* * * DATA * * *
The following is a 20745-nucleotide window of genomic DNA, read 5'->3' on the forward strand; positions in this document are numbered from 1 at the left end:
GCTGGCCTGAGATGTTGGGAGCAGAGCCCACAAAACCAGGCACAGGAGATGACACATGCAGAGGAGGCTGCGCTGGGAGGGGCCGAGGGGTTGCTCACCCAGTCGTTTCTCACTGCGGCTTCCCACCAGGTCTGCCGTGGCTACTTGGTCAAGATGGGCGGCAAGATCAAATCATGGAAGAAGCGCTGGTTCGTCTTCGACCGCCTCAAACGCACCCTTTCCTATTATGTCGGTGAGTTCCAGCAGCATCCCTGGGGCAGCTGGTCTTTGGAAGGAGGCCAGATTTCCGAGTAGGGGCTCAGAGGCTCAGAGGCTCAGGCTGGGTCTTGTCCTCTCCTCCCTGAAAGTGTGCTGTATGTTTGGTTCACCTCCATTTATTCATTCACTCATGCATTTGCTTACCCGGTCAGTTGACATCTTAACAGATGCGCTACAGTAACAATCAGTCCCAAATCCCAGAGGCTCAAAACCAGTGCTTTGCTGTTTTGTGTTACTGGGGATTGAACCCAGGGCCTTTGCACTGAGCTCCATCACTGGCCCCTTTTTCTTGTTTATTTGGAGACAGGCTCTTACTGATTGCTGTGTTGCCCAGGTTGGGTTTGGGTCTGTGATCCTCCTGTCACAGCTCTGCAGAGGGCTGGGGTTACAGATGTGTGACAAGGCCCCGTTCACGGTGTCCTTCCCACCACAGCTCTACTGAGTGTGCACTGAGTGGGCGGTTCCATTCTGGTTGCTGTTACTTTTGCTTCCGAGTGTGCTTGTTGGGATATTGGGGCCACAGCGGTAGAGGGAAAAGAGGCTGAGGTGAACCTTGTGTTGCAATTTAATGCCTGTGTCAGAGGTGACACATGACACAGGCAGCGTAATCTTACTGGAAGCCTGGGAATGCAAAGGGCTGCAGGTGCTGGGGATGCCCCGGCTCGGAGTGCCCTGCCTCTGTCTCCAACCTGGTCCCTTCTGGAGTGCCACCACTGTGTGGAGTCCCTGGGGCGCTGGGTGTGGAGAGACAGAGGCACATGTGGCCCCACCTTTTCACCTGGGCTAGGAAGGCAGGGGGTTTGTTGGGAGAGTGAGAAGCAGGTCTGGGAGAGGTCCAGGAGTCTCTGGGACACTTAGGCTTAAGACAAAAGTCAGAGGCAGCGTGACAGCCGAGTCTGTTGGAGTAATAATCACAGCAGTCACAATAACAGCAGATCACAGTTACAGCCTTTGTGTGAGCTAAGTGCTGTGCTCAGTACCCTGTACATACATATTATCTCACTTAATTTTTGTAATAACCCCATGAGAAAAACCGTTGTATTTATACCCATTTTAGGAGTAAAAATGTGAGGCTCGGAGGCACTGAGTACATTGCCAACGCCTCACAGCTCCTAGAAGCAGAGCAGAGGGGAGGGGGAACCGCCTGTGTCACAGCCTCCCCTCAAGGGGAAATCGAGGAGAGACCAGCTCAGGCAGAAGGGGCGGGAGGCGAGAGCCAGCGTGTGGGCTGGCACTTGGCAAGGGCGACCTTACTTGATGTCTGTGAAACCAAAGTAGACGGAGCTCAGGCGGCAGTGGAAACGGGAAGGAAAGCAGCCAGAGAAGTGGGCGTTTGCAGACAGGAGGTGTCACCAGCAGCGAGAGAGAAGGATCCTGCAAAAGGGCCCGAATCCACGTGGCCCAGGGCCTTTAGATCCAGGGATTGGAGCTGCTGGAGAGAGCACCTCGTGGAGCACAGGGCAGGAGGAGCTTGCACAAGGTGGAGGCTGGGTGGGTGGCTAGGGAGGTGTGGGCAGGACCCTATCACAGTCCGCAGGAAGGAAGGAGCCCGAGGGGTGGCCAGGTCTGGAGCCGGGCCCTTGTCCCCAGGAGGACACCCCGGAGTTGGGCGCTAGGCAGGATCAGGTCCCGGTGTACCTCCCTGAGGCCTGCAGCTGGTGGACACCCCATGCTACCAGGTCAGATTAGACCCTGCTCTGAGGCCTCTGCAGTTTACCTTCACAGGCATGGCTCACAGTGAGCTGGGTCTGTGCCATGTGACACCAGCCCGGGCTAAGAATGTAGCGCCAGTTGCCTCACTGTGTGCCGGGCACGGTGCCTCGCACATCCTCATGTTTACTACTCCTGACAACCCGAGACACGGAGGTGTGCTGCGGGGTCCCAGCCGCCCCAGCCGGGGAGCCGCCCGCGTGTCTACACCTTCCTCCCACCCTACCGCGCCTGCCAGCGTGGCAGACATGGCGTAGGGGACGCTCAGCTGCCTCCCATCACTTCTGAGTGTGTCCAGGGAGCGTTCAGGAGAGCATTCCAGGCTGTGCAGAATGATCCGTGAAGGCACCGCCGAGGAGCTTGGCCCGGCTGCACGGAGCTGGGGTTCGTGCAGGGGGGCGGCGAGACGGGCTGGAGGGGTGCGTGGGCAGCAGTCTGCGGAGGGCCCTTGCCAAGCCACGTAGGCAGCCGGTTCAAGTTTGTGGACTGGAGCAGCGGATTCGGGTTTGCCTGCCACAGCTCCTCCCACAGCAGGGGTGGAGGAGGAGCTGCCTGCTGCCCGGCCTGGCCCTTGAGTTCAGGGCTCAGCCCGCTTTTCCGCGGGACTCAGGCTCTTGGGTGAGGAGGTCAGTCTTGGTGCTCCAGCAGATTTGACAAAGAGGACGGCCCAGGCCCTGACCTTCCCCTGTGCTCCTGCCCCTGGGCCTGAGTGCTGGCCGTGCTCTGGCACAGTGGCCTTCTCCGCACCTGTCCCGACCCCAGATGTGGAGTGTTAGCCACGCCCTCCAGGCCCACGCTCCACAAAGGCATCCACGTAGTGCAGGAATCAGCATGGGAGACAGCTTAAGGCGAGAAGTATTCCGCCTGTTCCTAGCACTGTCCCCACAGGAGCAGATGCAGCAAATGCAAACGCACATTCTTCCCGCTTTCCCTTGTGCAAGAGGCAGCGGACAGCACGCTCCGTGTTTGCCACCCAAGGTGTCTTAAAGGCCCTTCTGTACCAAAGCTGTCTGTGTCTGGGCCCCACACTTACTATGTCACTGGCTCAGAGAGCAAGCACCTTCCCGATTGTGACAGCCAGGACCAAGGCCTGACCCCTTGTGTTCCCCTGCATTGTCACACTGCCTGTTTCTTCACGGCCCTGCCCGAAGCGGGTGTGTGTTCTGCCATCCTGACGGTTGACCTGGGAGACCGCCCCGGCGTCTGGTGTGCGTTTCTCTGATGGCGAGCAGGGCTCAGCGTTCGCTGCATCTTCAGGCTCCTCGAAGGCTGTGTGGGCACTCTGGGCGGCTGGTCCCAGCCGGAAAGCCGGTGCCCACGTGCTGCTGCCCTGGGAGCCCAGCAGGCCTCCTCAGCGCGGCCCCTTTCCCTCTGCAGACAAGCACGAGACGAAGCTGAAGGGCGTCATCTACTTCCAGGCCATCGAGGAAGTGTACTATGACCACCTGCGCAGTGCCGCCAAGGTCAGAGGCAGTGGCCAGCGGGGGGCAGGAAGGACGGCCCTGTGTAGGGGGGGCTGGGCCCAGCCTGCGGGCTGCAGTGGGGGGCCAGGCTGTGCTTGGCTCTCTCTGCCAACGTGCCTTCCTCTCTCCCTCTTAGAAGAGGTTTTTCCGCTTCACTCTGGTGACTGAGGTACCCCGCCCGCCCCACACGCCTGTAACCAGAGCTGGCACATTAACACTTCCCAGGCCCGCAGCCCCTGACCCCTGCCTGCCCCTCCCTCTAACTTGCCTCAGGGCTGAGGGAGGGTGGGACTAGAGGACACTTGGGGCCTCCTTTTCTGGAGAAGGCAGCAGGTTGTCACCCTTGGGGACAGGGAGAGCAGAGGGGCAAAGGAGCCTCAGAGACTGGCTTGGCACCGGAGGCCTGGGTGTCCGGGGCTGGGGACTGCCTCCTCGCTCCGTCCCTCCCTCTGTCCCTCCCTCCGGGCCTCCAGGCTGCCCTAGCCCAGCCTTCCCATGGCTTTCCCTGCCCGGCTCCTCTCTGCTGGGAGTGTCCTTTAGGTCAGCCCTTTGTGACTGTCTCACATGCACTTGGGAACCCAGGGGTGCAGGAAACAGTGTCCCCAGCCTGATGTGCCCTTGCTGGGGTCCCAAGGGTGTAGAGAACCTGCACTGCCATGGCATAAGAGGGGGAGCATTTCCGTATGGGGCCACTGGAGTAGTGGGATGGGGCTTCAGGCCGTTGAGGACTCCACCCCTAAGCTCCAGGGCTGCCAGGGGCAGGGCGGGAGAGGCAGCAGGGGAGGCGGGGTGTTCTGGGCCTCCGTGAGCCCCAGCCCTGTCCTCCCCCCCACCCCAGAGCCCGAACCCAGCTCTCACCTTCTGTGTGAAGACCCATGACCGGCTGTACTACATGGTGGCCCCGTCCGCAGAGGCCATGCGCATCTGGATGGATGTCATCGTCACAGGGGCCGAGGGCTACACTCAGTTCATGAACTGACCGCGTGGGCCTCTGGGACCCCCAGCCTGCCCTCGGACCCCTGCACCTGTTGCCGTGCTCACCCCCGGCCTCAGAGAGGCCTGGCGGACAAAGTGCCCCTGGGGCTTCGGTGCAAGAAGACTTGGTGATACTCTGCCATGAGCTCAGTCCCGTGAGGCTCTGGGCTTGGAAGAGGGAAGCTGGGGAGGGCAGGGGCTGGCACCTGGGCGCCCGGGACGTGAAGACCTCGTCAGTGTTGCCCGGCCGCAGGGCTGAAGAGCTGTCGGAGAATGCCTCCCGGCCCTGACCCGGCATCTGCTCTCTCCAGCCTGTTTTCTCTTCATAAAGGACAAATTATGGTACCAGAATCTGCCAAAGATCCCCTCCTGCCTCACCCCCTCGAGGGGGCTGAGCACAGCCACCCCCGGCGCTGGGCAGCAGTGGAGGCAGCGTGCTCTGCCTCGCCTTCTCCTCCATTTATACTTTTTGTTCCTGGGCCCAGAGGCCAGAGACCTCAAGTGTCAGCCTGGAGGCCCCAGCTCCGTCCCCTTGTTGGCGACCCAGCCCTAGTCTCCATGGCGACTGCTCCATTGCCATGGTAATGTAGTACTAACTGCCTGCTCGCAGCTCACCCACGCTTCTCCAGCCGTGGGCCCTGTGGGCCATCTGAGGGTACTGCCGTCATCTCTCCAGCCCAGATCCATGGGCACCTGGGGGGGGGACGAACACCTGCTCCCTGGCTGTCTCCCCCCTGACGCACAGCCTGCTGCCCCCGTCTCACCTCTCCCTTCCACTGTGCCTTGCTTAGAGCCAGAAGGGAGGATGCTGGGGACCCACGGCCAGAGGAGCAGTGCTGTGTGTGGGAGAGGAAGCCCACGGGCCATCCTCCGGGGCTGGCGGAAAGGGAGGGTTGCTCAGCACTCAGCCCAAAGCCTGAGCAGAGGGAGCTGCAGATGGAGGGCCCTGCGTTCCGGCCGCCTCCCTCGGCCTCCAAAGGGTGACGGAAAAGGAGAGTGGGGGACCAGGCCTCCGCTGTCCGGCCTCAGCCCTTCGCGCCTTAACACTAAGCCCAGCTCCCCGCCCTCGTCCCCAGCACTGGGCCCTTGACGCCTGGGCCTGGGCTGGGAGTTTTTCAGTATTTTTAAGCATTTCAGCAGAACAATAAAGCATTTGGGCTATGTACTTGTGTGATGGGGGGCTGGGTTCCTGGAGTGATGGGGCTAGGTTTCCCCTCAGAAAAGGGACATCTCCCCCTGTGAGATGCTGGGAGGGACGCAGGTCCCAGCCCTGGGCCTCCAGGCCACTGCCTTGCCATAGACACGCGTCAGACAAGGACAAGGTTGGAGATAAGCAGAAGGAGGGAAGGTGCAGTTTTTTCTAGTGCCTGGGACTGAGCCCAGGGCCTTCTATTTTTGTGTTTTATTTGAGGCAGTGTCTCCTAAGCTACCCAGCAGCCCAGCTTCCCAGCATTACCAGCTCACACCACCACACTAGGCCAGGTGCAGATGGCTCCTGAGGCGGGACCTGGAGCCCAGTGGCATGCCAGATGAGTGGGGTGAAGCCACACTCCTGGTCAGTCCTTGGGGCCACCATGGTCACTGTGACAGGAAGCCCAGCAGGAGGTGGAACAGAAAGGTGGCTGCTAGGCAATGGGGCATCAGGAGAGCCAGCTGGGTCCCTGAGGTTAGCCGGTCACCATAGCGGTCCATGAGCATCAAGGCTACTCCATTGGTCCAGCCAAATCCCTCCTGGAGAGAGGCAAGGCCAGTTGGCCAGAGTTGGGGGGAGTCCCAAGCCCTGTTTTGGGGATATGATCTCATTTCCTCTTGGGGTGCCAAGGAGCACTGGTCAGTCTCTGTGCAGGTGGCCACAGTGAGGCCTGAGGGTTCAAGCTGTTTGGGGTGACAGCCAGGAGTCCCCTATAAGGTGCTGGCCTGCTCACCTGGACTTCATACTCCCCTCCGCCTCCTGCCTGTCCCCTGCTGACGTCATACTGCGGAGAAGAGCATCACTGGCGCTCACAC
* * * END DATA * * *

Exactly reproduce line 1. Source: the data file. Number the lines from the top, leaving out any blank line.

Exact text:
The following is a 20745-nucleotide window of genomic DNA, read 5'->3' on the forward strand; positions in this document are numbered from 1 at the left end: